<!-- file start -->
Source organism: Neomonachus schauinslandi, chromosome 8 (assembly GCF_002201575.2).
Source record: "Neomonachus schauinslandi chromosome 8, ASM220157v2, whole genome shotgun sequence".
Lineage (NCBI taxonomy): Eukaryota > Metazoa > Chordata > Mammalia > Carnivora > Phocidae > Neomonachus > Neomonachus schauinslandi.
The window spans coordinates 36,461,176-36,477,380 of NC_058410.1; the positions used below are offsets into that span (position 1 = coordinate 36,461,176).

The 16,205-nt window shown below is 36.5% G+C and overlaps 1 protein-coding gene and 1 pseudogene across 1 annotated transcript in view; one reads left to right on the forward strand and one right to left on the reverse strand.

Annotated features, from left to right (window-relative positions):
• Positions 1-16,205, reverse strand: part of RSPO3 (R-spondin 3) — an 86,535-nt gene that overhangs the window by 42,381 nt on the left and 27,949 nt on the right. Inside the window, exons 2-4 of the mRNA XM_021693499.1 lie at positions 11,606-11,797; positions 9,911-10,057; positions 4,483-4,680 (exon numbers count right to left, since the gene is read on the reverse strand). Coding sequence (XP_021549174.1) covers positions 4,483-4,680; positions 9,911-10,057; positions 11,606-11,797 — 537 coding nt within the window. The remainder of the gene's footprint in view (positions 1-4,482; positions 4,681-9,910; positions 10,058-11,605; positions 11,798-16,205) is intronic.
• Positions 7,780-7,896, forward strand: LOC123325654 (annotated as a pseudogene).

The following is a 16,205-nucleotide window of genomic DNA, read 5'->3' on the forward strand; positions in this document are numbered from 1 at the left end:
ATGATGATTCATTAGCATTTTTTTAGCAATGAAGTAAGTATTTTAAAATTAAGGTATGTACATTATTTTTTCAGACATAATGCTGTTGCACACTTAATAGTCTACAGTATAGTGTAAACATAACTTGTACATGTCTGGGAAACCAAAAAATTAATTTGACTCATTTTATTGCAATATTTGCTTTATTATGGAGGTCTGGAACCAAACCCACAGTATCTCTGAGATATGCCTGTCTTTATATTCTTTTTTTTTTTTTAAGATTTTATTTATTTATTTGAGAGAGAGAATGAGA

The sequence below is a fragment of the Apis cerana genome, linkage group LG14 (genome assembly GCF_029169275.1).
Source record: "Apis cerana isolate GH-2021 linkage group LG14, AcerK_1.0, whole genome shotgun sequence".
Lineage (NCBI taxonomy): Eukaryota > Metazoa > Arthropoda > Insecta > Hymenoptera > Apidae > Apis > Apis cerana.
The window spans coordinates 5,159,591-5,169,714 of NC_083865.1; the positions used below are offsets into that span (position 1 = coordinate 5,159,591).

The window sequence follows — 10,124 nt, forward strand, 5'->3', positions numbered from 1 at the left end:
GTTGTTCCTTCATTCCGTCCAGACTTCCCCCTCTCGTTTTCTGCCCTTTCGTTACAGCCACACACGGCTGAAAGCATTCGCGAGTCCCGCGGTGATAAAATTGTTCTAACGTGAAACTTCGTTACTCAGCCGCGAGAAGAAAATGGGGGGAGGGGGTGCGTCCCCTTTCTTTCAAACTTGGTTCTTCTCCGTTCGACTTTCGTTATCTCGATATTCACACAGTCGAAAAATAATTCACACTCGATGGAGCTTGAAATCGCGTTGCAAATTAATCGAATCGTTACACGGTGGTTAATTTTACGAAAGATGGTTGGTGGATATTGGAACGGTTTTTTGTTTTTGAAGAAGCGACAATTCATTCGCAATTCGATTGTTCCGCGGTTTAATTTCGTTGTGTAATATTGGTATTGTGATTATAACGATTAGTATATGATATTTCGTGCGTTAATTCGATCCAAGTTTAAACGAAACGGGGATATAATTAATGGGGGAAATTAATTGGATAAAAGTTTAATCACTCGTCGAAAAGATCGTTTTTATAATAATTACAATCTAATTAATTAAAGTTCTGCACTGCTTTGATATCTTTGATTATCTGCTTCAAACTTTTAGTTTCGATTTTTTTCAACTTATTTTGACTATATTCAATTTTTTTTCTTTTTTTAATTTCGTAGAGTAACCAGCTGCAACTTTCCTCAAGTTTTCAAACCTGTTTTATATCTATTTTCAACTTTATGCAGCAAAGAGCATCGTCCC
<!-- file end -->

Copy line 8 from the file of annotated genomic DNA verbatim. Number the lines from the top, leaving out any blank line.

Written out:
• Positions 7,780-7,896, forward strand: LOC123325654 (annotated as a pseudogene).